Often, we market products or services that solve problems that people already know they have. We offer a better app, or a better screwdriver, or a better way of doing something, and our job is to convince people that it is better – ‘better-enough’ that people are prepared to pay the cost of switching.
That’s one way to sell.
There’s another, more fun way, that I was reminded of on an episode of Econtalk, where Russ Roberts interviews Tim O’Reilly. O’Reilly talks about writing and selling the ‘first popular book about the internet’, The Whole Internet Users Guide and Catalogue. When the book came out, there were only about 200 websites world wide.
A key moment came when Brian Irwin, his VP of marketing told him:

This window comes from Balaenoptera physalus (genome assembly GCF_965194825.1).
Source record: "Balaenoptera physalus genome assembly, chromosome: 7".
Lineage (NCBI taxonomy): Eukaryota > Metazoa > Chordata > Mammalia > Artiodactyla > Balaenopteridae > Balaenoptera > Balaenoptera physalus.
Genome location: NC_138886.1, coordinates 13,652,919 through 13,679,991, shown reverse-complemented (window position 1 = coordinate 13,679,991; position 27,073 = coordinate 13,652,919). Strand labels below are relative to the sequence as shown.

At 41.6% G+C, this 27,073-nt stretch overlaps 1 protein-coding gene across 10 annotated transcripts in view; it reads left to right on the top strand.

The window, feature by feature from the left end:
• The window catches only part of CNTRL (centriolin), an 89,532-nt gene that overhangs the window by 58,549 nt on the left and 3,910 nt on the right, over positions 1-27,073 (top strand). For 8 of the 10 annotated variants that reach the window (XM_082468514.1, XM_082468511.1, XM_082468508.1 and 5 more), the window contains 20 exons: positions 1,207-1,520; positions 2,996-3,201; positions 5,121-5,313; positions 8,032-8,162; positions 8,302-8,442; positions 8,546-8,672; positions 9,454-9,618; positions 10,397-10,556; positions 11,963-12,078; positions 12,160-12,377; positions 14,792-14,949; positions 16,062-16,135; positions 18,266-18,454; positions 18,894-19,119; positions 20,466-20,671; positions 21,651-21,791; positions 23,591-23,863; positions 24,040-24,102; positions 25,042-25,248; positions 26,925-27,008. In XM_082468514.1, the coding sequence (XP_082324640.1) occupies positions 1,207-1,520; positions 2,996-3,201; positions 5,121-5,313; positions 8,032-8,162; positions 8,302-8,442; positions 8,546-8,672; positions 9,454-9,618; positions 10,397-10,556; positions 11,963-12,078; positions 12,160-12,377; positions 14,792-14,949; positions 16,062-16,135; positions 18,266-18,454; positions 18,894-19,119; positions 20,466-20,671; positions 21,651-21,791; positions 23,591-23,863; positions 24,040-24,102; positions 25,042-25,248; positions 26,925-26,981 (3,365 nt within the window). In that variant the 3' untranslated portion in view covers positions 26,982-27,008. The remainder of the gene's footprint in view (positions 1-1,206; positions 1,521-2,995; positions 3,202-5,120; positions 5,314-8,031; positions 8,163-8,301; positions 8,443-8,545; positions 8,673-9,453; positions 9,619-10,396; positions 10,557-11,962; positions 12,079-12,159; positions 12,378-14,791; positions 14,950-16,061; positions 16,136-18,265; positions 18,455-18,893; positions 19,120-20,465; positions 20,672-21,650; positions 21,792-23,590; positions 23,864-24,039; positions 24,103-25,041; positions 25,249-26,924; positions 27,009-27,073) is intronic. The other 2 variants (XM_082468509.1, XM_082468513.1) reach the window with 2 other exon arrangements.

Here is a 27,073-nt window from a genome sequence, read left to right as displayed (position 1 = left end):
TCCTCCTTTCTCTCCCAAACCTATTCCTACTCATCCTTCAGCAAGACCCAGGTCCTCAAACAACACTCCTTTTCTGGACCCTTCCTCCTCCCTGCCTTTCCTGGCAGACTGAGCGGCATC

Nobody cares about your book. What we ought to do is go out and market the internet.Brian Irwin / Tim O’Reilly
So they started talking to people and holding their own conferences and events, and sure enough, when people wanted books about the internet – how to use it, how to code and run websites – they bought from O’Reilly Media.
O’Reilly says that in those days, people would talk about his company’s books as “the books that built the internet” – and that it was true. Future web billionaires built their empires using O’Reilly’s 30 dollar books, which led them to coin their slogan:
We create more value than we capture.Tim O’Reilly / O’Reilly Media